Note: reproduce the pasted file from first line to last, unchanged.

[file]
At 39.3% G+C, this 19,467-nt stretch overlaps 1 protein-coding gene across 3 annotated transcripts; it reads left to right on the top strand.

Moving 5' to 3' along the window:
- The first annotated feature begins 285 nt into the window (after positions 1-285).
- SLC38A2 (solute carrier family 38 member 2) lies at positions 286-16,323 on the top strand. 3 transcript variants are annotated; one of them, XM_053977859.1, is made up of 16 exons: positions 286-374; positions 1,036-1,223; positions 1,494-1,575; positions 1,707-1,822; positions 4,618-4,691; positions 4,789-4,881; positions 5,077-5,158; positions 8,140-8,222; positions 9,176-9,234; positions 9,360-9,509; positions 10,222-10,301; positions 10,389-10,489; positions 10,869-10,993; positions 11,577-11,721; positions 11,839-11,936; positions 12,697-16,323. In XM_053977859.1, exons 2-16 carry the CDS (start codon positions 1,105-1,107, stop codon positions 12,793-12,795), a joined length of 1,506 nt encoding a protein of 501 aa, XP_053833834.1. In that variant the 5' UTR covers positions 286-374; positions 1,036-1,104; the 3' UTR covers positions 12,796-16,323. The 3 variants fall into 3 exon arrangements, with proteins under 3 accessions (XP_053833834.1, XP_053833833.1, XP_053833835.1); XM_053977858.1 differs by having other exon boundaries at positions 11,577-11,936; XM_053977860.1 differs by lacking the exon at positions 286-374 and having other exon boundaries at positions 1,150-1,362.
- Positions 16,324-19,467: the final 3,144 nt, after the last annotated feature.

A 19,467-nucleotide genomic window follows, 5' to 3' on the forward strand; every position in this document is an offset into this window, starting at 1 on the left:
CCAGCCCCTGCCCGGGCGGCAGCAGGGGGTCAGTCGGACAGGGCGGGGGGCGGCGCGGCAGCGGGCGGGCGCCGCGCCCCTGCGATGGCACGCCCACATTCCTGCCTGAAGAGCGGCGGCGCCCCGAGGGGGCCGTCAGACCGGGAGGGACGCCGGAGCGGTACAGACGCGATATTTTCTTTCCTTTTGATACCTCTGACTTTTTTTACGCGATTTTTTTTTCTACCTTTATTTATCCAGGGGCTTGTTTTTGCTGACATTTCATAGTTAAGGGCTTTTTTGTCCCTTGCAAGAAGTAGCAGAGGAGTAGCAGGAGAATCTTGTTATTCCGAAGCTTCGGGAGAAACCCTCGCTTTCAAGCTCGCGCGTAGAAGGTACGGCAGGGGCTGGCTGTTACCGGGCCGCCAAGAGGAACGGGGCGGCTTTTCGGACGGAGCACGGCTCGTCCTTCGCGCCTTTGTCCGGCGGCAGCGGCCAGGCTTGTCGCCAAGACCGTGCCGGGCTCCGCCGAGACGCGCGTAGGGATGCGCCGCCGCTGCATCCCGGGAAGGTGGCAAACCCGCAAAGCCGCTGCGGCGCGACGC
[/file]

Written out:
At 39.3% G+C, this 19,467-nt stretch overlaps 1 protein-coding gene across 3 annotated transcripts; it reads left to right on the top strand.

Moving 5' to 3' along the window:
- The first annotated feature begins 285 nt into the window (after positions 1-285).
- SLC38A2 (solute carrier family 38 member 2) lies at positions 286-16,323 on the top strand. 3 transcript variants are annotated; one of them, XM_053977859.1, is made up of 16 exons: positions 286-374; positions 1,036-1,223; positions 1,494-1,575; positions 1,707-1,822; positions 4,618-4,691; positions 4,789-4,881; positions 5,077-5,158; positions 8,140-8,222; positions 9,176-9,234; positions 9,360-9,509; positions 10,222-10,301; positions 10,389-10,489; positions 10,869-10,993; positions 11,577-11,721; positions 11,839-11,936; positions 12,697-16,323. In XM_053977859.1, exons 2-16 carry the CDS (start codon positions 1,105-1,107, stop codon positions 12,793-12,795), a joined length of 1,506 nt encoding a protein of 501 aa, XP_053833834.1. In that variant the 5' UTR covers positions 286-374; positions 1,036-1,104; the 3' UTR covers positions 12,796-16,323. The 3 variants fall into 3 exon arrangements, with proteins under 3 accessions (XP_053833834.1, XP_053833833.1, XP_053833835.1); XM_053977858.1 differs by having other exon boundaries at positions 11,577-11,936; XM_053977860.1 differs by lacking the exon at positions 286-374 and having other exon boundaries at positions 1,150-1,362.
- Positions 16,324-19,467: the final 3,144 nt, after the last annotated feature.

A 19,467-nucleotide genomic window follows, 5' to 3' on the forward strand; every position in this document is an offset into this window, starting at 1 on the left:
CCAGCCCCTGCCCGGGCGGCAGCAGGGGGTCAGTCGGACAGGGCGGGGGGCGGCGCGGCAGCGGGCGGGCGCCGCGCCCCTGCGATGGCACGCCCACATTCCTGCCTGAAGAGCGGCGGCGCCCCGAGGGGGCCGTCAGACCGGGAGGGACGCCGGAGCGGTACAGACGCGATATTTTCTTTCCTTTTGATACCTCTGACTTTTTTTACGCGATTTTTTTTTCTACCTTTATTTATCCAGGGGCTTGTTTTTGCTGACATTTCATAGTTAAGGGCTTTTTTGTCCCTTGCAAGAAGTAGCAGAGGAGTAGCAGGAGAATCTTGTTATTCCGAAGCTTCGGGAGAAACCCTCGCTTTCAAGCTCGCGCGTAGAAGGTACGGCAGGGGCTGGCTGTTACCGGGCCGCCAAGAGGAACGGGGCGGCTTTTCGGACGGAGCACGGCTCGTCCTTCGCGCCTTTGTCCGGCGGCAGCGGCCAGGCTTGTCGCCAAGACCGTGCCGGGCTCCGCCGAGACGCGCGTAGGGATGCGCCGCCGCTGCATCCCGGGAAGGTGGCAAACCCGCAAAGCCGCTGCGGCGCGACGC